She walked out of the hospital, bought a knife, and tried to kill a random stranger in the street, but this young woman wrestled the knife from Edgington and fought her off. Her next random target, a fifty-two-year-old woman, was more easily subdued. Edgington stole a second, much sharper knife from a butcher’s shop then repeatedly stabbed her victim in the head and neck, so ferociously that the woman was almost decapitated.
It seemed in this case once again the mental health system was at fault. Surely Edgington should never have been discharged from psychiatric care after killing her mother. However, the local authority in charge of the facility in which Edgington had been detained was satisfied no mistake had been made. The prosecution argued Edgington was not psychotic or delusional. Although she had been diagnosed with schizophrenia in the past, she in fact suffered from borderline personality disorder; she was fully aware of what she was doing.
Edgington’s self-absorption and absence of empathy is horrifying. If she had just been trying to get some attention, then she certainly succeeded—but she did not succeed in getting away with murder. Her case illustrates the difficulty courts sometimes have in ruling on insanity pleas. After all, even if Edgington was found in the end to be ‘bad’ rather than ‘mad,’ her personality was so severely warped that it is hard to argue she was sane.
5 Byron Armstrong
Under the thrall of schizophrenic delusion and the influence of online gaming, twenty-four-year-old Byron Armstrong drove to a friend’s house in a suburb of Auckland, New Zealand, smashed his way through the front door, and stabbed his friend to death. One of the knife thrusts was so forceful that it went right through the victim’s neck. Armstrong then drove home and attempted to kill himself by slashing his own wrists and then stabbing himself in the stomach. When this proved unsuccessful, he deliberately crashed his car.
During the court trial, a forensic psychiatrist testified that Armstrong had become obsessed with the fantasy game Magic: The Gathering. His victim had beaten him at the game some weeks previously and Armstrong had heard his friend’s voice inside his head taunting him about it. He visited a Mormon church and asked them if it was morally wrong to kill a demon. Motivated by his auditory hallucinations, the court heard that Armstrong had also killed his collection of tropical fish.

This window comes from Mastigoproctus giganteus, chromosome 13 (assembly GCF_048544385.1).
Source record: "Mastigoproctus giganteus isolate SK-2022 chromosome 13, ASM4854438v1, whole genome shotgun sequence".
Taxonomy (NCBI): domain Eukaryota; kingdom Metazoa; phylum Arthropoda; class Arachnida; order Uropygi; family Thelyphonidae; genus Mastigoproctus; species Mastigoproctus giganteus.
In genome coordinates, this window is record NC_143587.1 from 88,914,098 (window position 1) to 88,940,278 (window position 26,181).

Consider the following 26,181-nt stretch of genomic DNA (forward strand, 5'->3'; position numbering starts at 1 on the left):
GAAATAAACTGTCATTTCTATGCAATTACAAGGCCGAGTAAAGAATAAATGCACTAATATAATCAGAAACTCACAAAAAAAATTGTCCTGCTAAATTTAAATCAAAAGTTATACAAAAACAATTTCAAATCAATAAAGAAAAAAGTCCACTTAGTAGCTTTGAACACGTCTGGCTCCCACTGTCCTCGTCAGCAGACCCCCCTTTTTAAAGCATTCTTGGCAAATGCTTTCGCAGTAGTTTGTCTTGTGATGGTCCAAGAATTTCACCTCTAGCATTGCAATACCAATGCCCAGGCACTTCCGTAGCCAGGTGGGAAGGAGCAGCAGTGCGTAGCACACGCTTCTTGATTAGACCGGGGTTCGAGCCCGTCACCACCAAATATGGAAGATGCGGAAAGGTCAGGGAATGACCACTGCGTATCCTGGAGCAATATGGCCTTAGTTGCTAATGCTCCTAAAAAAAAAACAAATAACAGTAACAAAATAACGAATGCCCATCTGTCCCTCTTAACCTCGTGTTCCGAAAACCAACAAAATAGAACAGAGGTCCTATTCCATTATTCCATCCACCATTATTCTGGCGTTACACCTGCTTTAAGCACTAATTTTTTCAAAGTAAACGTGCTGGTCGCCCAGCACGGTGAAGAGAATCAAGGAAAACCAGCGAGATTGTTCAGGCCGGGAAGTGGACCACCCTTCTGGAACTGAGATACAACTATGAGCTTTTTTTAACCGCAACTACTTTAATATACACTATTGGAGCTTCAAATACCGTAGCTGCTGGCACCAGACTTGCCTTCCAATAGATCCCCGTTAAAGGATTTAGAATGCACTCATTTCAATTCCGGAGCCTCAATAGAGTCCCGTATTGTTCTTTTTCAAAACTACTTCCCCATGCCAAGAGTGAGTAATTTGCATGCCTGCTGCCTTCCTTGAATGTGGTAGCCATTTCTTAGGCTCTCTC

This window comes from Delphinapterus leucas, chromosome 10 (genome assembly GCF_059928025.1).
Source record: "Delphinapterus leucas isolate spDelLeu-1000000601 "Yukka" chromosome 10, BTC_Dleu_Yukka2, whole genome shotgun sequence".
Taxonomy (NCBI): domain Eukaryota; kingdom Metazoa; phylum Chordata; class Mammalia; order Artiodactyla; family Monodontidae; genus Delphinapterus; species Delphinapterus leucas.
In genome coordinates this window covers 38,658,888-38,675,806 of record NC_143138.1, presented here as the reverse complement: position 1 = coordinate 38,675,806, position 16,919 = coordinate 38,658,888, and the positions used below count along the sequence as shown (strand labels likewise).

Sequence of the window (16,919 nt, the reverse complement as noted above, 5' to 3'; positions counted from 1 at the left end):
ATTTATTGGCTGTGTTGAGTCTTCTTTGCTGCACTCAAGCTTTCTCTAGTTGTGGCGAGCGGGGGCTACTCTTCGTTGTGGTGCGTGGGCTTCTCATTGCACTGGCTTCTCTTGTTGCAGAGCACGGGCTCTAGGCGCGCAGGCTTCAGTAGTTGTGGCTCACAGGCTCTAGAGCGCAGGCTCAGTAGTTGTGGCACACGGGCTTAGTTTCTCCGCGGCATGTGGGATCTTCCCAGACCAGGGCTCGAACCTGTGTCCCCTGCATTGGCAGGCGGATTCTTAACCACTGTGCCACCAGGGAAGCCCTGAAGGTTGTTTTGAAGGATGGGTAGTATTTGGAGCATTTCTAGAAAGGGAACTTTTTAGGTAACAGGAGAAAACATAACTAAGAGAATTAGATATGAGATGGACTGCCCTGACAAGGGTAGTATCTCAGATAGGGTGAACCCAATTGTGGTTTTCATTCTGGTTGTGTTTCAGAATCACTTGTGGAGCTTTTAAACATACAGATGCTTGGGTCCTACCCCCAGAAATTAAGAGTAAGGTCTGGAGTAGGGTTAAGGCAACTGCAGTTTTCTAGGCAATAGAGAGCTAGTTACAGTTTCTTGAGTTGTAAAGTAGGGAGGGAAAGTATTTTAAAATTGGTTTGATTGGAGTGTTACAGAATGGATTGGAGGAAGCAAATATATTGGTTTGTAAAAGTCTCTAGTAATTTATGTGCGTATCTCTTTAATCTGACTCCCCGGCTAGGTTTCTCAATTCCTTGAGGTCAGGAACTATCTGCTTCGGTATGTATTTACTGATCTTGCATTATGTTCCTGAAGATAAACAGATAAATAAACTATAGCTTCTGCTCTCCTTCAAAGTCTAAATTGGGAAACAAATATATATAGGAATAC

A Doctor, speaking on behalf of the local mental health authority, said he understood Armstrong’s family had “really tried hard to ensure their son got the treatment he needed. Our view is we could've done better and we apologise to them for that and are really sorry for what has happened." Armstrong was found not guilty of murder by reason of insanity.
6 Desmond Brooks
Desmond Brooks was forty-two years old and about to be deported back to Jamaica after serving a jail sentence for possessing cannabis. Since emigrating to England in 2002, he had accumulated a total of ten cannabis related charges.
In 2015, Brooks went berserk with a kitchen knife and meat cleaver, stabbing his partner multiple times and cutting off two of her fingers as she raised her hands to defend herself. People who examined her injuries later testified that the damage inflicted by Brooks was the worst they had seen.
After killing his partner, Brooks left the apartment, told a concerned neighbour to mind his own business, and promptly walked to his ex-wife’s nearby home. He began stabbing her in the same frenzied manner as soon as she answered the door. His ex-wife’s younger sister jumped on his back, trying to stop him, and Brooks then turned on her. The sister barricaded herself in a bathroom—protecting a seven-year-old boy, who was covered in blood and screaming—but Brooks still managed to stab her several times before moving on. Thanks to the young sister’s bravery it seems, both women in the second apartment survived.